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Learn the new warning signs of suicide risk

July 24, 2017

Todd Kashdan

The apparent hanging suicide last week of Linkin Park frontman Chester Bennington has brought the topic of suicide to the forefront. Again.

Todd Kashdan, a psychology professor at George Mason University’s College of Humanities and Social Sciences, said research into suicide reveals new warning signs that can help family members, mental health professionals and others respond sooner to suicide threats—and perhaps prevent tragedies.

For example, a study of suicide notes shows the biggest difference between those who followed through after writing a note and those who did not is the amount of “detail about how they were a burden on other people and society at large,” Kashdan said.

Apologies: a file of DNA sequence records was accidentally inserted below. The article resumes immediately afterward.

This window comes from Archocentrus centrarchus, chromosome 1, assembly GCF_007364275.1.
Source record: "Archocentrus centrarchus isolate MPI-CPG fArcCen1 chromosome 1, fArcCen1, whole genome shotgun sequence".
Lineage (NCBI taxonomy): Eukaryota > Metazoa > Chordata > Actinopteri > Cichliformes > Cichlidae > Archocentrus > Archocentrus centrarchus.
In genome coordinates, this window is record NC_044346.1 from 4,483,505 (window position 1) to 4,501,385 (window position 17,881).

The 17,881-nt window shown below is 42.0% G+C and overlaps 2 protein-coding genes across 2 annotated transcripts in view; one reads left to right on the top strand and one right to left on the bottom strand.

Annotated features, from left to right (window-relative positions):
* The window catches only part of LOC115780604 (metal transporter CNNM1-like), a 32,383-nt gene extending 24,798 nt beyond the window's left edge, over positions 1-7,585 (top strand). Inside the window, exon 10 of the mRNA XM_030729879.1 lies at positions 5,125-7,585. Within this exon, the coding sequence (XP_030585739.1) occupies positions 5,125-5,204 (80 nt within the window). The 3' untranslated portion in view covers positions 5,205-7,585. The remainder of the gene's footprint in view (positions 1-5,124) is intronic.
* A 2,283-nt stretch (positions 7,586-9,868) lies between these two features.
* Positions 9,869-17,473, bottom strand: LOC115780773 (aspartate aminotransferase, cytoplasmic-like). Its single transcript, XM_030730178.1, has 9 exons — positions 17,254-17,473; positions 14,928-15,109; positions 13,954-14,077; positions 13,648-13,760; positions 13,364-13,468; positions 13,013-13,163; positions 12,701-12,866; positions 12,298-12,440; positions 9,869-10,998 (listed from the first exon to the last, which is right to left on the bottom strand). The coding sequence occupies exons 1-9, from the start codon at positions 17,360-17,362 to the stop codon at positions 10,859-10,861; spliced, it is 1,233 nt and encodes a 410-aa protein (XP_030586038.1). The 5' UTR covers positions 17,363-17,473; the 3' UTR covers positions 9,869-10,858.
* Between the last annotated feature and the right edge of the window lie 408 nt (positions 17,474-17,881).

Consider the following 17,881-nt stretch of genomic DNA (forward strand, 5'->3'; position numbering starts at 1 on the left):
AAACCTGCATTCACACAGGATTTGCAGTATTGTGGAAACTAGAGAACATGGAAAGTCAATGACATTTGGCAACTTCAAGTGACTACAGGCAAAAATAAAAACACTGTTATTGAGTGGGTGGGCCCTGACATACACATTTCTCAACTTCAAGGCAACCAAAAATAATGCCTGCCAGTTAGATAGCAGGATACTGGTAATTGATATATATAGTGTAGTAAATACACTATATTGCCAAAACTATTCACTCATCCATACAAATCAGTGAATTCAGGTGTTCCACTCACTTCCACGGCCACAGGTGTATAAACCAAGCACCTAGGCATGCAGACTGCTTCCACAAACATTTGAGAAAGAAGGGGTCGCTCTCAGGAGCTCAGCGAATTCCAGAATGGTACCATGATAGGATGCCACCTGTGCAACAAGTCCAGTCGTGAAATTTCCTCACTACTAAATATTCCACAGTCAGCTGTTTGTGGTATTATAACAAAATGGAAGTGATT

In other words, he said, people don’t commit suicide because they are in pain; they commit suicide because “they don’t believe there is a reason to live and the world is better off without them.”

Other indicators include playing violent and extreme sports, getting multiple body piercings and tattoos, shooting firearms and getting into physical fights, all of which show a sense of fearlessness about lethal self-injury, Kashdan said.

Todd Kashdan can be reached at 703-993-9486 or tkashdan@gmu.edu.

For more information, contact Buzz McClain at 703-727-0230 or bmcclai2@gmu.edu.

About George Mason

George Mason University is Virginia’s largest public research university. Located near Washington, D.C., Mason enrolls 35,000 students from 130 countries and all 50 states. Mason has grown rapidly over the past half-century and is recognized for its innovation and entrepreneurship, remarkable diversity and commitment to accessibility.